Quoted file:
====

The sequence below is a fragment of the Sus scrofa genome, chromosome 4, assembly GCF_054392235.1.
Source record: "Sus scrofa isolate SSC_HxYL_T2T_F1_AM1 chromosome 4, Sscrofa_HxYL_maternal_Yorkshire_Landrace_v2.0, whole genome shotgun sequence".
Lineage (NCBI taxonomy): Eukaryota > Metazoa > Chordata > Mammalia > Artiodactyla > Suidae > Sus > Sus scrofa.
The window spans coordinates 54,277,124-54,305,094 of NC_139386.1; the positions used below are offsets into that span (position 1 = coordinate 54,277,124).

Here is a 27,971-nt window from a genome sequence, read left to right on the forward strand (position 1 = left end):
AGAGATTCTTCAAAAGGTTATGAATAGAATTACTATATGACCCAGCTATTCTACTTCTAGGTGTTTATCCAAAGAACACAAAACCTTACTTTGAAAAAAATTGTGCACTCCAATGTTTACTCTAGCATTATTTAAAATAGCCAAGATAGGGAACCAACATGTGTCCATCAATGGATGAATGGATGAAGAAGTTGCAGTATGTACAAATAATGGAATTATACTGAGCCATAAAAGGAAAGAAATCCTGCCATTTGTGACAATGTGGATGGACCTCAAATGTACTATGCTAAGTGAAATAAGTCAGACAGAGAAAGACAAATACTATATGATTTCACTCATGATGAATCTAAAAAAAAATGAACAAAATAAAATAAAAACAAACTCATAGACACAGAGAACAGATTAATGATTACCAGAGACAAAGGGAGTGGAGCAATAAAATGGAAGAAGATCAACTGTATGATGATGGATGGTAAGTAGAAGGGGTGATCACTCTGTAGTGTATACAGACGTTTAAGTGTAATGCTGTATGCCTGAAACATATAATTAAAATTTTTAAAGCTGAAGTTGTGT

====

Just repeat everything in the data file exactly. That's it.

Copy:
The sequence below is a fragment of the Sus scrofa genome, chromosome 4, assembly GCF_054392235.1.
Source record: "Sus scrofa isolate SSC_HxYL_T2T_F1_AM1 chromosome 4, Sscrofa_HxYL_maternal_Yorkshire_Landrace_v2.0, whole genome shotgun sequence".
Lineage (NCBI taxonomy): Eukaryota > Metazoa > Chordata > Mammalia > Artiodactyla > Suidae > Sus > Sus scrofa.
The window spans coordinates 54,277,124-54,305,094 of NC_139386.1; the positions used below are offsets into that span (position 1 = coordinate 54,277,124).

Here is a 27,971-nt window from a genome sequence, read left to right on the forward strand (position 1 = left end):
AGAGATTCTTCAAAAGGTTATGAATAGAATTACTATATGACCCAGCTATTCTACTTCTAGGTGTTTATCCAAAGAACACAAAACCTTACTTTGAAAAAAATTGTGCACTCCAATGTTTACTCTAGCATTATTTAAAATAGCCAAGATAGGGAACCAACATGTGTCCATCAATGGATGAATGGATGAAGAAGTTGCAGTATGTACAAATAATGGAATTATACTGAGCCATAAAAGGAAAGAAATCCTGCCATTTGTGACAATGTGGATGGACCTCAAATGTACTATGCTAAGTGAAATAAGTCAGACAGAGAAAGACAAATACTATATGATTTCACTCATGATGAATCTAAAAAAAAATGAACAAAATAAAATAAAAACAAACTCATAGACACAGAGAACAGATTAATGATTACCAGAGACAAAGGGAGTGGAGCAATAAAATGGAAGAAGATCAACTGTATGATGATGGATGGTAAGTAGAAGGGGTGATCACTCTGTAGTGTATACAGACGTTTAAGTGTAATGCTGTATGCCTGAAACATATAATTAAAATTTTTAAAGCTGAAGTTGTGT